He’s a “Jeopardy!” champion who’s managed to memorize the entirety of the Urban Dictionary and diagnose cancer better than doctors. His skills are even being used in Toronto to find a drug that could help treat patients with Parkinson’s disease.
Who is this overachiever? IBM’s Watson.
Designed by the software DeepQA at IBM, Watson is a supercomputer that can understand real language and respond to questions. We used Watson’s Personality Insights program to analyze the traits of some of the most successful leaders in business today – from Elon Musk and Tim Cook to Mark Zuckerberg and Meg Whitman. We asked Watson what personality traits are the most common among these industry leaders, and what helped set them apart. Curious to see what this supercomputer has to say about these professionals? Keep reading to find out.
Traits of Successful Industry Leaders
There are no default skill sets for successful business leaders, and the same goes for their personalities. However, IBM’s Watson identified character traits that might help narrow down what it takes to make it to the top.
The most common – and valuable – trait among industry leaders, according to Watson? Intellect. From entertainment and fashion to law and medicine, intellect was the No. 1 personality trait among leaders in seven out of eight industries analyzed by Watson. Defined by the Oxford English Dictionary as the “faculty of reasoning and understanding objectively, especially with regard to abstract […] matters,” intellect in business shows a leader has the capacity not just to understand their business but to successfully navigate the ambiguity of industry innovation within their given sector. Watson identified intellect among 90 percent or more of industry leaders in entertainment, fashion, law, media, medicine, and politics.
In only one industry analyzed by Watson was another personality trait rated higher than intellect. Altruism was found among 93 percent of leaders in politics. As publicly elected officials, politicians are expected to care for the well-being of others. Research has shown this attribute can be beneficial in corporate business as well and was highly ranked by Watson in medical, media, marketing, law, finance, fashion, and entertainment.
Among other characteristics, cheerfulness was a top trait among industry leaders in fashion and entertainment, while imagination was found among leaders in entertainment, marketing, finance, media, and medicine.
Achievement-Striving, Assertive, Imaginative, Altruistic, Cautious and Uncompromising Tech Leaders
In technology, Elon Musk and Chuck Robbins were identified as the most cautious titans of Silicon Valley. Elon Musk, the founder and CEO of Tesla Motors and SpaceX, may be partially responsible for some of the most innovative technology in production today, but according to Watson, he has the most cautious personality in the tech industry. Bill Gates, business leader and founder of Microsoft, earned close to a .90.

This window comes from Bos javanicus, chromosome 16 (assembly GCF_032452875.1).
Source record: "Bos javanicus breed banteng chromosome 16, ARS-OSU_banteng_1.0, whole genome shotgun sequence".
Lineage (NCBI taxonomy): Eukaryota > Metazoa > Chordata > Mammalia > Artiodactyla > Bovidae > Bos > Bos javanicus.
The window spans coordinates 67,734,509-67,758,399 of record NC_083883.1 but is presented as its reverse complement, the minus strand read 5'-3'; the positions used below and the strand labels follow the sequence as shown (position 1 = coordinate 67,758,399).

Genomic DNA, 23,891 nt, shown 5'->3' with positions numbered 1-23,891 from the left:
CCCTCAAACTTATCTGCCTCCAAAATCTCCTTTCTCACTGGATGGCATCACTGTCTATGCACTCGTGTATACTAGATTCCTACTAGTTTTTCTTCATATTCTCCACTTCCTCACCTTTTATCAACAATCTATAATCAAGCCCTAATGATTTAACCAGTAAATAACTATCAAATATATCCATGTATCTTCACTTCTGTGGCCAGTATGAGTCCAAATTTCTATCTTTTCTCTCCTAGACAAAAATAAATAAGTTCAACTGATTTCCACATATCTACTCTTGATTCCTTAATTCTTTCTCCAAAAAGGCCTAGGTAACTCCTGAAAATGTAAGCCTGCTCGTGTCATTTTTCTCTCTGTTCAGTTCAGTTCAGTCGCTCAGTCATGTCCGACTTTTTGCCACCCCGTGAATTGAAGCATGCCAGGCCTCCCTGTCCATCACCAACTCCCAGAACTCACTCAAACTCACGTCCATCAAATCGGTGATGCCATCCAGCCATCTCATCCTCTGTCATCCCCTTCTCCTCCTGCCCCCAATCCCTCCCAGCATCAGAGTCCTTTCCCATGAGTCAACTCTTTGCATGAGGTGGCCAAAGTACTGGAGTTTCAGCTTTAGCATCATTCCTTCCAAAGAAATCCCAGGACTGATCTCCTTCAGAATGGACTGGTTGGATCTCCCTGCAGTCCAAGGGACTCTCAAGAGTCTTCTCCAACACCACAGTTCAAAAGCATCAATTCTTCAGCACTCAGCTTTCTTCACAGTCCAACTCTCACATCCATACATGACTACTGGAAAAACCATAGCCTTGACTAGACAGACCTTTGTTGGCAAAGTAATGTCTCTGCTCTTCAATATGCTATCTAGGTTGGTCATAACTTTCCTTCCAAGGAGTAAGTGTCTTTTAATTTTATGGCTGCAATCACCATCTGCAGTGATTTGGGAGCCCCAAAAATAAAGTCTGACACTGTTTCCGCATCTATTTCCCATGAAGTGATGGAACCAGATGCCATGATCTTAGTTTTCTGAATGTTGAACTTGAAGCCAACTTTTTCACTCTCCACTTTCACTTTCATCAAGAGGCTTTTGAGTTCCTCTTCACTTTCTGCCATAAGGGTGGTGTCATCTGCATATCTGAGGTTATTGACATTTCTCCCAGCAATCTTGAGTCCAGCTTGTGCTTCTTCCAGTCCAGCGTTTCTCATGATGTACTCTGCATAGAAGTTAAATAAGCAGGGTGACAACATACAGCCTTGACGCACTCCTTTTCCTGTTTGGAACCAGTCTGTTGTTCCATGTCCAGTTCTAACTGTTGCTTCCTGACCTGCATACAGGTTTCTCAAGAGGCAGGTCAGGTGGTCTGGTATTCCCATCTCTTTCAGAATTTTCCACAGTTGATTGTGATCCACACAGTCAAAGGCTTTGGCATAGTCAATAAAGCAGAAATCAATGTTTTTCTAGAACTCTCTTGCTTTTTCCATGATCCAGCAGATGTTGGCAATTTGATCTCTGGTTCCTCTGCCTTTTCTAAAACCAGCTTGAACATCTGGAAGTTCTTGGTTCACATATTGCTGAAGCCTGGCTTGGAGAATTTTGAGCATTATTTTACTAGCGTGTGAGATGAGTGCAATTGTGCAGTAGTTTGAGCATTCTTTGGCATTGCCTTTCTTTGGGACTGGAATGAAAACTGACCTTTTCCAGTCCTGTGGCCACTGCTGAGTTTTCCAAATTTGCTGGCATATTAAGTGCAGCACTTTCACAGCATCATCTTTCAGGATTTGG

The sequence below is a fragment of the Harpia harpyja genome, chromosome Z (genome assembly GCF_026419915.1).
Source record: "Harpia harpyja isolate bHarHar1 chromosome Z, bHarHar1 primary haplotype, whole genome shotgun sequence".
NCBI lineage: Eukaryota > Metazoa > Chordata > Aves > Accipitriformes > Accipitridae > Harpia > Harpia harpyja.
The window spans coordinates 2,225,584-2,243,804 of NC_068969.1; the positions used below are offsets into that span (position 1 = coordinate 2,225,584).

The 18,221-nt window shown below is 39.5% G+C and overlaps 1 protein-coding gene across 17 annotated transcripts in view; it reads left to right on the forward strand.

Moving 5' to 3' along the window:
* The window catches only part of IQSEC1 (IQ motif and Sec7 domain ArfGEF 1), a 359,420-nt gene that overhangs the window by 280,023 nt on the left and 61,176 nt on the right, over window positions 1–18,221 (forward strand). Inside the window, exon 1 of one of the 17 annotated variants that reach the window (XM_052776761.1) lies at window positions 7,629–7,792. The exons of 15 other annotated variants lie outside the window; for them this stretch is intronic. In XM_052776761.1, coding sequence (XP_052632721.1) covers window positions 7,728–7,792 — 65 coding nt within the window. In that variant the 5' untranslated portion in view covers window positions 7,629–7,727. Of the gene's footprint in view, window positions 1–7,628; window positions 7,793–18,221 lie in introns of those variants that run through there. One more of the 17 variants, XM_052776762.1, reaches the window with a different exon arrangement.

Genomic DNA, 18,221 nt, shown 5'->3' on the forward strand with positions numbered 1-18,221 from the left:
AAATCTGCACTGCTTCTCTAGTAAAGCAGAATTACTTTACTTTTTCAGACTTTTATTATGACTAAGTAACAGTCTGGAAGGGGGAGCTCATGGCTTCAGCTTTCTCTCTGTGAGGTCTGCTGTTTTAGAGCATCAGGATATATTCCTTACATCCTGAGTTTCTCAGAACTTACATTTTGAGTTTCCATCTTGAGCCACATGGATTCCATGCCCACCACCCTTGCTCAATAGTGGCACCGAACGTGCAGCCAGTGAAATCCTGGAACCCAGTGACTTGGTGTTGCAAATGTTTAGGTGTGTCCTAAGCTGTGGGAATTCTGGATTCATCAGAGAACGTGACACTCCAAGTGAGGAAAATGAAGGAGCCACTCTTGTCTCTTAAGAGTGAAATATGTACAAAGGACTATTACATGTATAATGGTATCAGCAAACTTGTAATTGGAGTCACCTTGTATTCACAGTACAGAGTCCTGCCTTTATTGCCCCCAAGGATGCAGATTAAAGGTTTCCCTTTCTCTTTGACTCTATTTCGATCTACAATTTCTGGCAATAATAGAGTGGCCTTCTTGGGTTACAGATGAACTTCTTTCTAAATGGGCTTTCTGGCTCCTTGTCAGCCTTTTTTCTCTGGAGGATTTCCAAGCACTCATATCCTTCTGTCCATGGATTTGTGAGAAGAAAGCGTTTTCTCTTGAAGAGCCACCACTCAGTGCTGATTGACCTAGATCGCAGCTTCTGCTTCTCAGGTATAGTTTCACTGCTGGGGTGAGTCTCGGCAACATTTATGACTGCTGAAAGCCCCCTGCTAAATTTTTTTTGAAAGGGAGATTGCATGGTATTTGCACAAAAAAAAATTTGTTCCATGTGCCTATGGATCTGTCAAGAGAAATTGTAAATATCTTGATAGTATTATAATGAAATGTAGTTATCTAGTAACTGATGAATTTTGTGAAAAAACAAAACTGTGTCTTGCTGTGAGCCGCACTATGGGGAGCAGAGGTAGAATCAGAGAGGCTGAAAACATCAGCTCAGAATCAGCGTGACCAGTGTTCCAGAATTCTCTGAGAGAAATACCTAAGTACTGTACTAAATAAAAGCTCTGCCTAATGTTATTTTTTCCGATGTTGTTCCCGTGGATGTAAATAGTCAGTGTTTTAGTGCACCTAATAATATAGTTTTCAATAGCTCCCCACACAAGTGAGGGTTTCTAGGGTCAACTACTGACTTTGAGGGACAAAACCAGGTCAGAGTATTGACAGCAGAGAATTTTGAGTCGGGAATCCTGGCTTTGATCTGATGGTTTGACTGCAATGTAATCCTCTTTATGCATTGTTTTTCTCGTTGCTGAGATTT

However, Chuck Robbins, CEO of Cisco Systems, earned the highest marks for his bold personality. Having joined Cisco in 1997 as an account manager, Robbins was promoted from senior vice president of field operations to CEO in 2015. Meg Whitman and Ginni Rometty were also listed among the top five most adventurous leaders in the tech industry.
Meg Whitman, the CEO of Hewlett Packard Enterprise, had the highest score for achievement-seeking, earning almost a .90 on Watson’s scale of 0 to 1. Whitman previously held executive roles at Hasbro, Disney, and eBay and studied at Princeton before attending Harvard Business School for her MBA. In 2008, The New York Times included her among the women likely to become the first female president of the U.S.
Larry Page, the CEO of Alphabet and co-founder of Google – as well as Tim Cook, the CEO of Apple – were also rated highly for achievement-seeking. And while Mark Zuckerberg may be one of the youngest and richest CEOs in Silicon Valley, he exhibited the least amount of endeavor of the top tech leaders focused on achievement. Zuckerberg was rated just over a .60 on the scale, behind Bill Gates and Satya Nadella of Microsoft.
The Traits of Tech Industry Leaders
You may not be able to take Watson into your next job interview or use these findings as a justification for a promotion, but Watson’s personality insights uncover the keys to success among industry leaders – from the importance of intellectual capacity to the value of being adventurous or cautious in business decisions.
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For this project we gathered speeches, essays, books, the transcripts of interviews and other forms of communication produced by those highlighted above. After we’d obtained over 2,500 words, we fed these through the Watson Personality Insights API and procured the above findings.
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